Basel III sounds unnervingly like the latest in a Hollywood pattern of sequels, reminiscent of the Stallone Rocky films. We’re not yet at Basel V, the bankers haven’t yet come to physical blows with the regulators, but bankers look increasingly punch drunk from the multitude of onerous new rules coming from regulators.
To outside observers the whole Basel business is often hard to fathom. When Jamie Dimon says that it is “anti American” (Interview with Financial Times, Sept. 2011) and implies that it is a European attack on US banks, it is clear that discussion has moved into a highly charged atmosphere which makes it difficult to consider the issues with objectivity. In the US, moreover, the controversial Dodd-Frank Act is tightly bound up with Basel III and threatens to pull us into the realm of politics.
Those of us working in the specialist area where banking and insurance overlap have glimpses of what is at stake. We continually strive to understand what is going on and what the impact of Basel III may be on our businesses and on our livelihoods. This article is an attempt to find some perspective on the current confusion and consider how Structured Credit insurance (SCI) may develop in 2012.
It is perhaps worth recalling that SCI is a relatively recent arrival on the insurance scene. It grew out of the private Political Risk Insurance (PRI) market in London in the early 1970’s and started to become a serious proposition after PRI’s defects were revealed by the Argentina crisis in 2002.
Sometimes called “Comprehensive Credit Cover,” SCI denotes the product offered by a segment of the insurance market that is distinct from the short-term trade credit receivables insurers. It is estimated to be a segment with annual premium volume of about 1.5bn USD, whose major clients are banks, commodity traders and large corporations.
Since 2006 the SCI market has been growing steadily, as banks have come to see its value in mitigating credit risk, reducing capital requirements and enhancing returns: thanks to Basel II, banks could substitute the credit rating (or probability of default) of the insurer in place of that of the emerging market borrower. After 2008, the prompt and full claims payments by the SCI insurers finally convinced the banks that they had found a reliable product—just when the securitization, CDS and syndication markets deserted them.
“Basel III” is the name given to the latest set of regulations that are being applied internationally to banks. It takes its name from the Basel Committee on Banking Supervision (BCBS) which operates under the auspices of the Bank for International Settlements (BIS), based in Basel, Switzerland. The BCBS was created in 1974 by the then “G10” in the wake of the failure of Bank Herstatt in Germany.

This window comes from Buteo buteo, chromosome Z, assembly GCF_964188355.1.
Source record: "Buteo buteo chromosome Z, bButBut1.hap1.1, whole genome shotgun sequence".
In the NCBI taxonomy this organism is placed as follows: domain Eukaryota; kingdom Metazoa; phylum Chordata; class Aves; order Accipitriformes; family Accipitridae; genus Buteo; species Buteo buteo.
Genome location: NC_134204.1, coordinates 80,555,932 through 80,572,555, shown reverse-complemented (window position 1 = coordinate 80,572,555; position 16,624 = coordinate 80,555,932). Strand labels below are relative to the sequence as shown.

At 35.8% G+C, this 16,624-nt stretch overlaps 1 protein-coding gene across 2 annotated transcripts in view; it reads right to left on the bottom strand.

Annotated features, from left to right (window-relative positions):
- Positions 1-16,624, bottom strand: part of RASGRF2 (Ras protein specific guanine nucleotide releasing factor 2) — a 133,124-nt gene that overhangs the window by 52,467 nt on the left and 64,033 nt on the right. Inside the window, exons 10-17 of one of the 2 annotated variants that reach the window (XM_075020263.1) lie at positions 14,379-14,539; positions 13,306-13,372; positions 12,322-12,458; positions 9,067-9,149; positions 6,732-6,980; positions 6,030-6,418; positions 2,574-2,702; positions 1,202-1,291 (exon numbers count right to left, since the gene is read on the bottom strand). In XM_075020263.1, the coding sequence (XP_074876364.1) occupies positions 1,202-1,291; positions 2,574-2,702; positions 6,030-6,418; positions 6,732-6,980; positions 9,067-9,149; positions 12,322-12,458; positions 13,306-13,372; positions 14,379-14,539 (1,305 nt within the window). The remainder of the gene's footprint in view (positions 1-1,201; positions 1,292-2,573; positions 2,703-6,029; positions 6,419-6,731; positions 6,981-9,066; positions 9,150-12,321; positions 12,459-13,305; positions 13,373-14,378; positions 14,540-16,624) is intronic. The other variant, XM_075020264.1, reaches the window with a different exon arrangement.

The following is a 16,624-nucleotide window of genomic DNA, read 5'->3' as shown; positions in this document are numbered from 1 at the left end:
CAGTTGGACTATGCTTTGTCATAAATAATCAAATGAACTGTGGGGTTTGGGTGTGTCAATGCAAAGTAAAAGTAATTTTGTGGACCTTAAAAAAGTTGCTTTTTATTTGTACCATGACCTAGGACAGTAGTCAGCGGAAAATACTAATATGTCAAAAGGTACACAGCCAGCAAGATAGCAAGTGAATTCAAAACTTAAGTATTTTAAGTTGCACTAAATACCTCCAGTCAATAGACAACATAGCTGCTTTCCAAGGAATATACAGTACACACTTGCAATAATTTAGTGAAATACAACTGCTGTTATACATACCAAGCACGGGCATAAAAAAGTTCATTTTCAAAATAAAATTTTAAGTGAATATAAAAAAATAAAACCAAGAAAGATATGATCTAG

The objective of the Basel process was, and still is, to establish common regulatory standards to be applied globally to banks to ensure that they are solvent, liquid and secure. The Basel process began in earnest in 1988 when the Basel Committee introduced the concept of Risk Weighted Assets (RWAs) and announced minimum capital adequacy requirements of 8% of these (“Basel I”). As the shortcomings of this initial approach became evident, the Committee proposed a more detailed framework that ultimately became “Basel II,” issued in 2004 to 2006, with implementation in Europe starting in 2007. In the US the implementation was delayed until 2011 and is still being rolled out.
Faced with the new rules, the behavior of the banks was unsurprisingly to seek to maximize profit and minimize (expensive) capital. A study by Patrick Slovik (“Systemically Important Banks and Capital Regulation Challenges,” OECD Economics Department Working Paper No 916) shows that since the introduction of Basel I, certain major banks steadily reduced their RWAs and significantly increased their leverage. The following chart (taken from Slovik’s article) provides a graphic illustration. The implication is that banks have been “gaming the system.”
The 2008 Crisis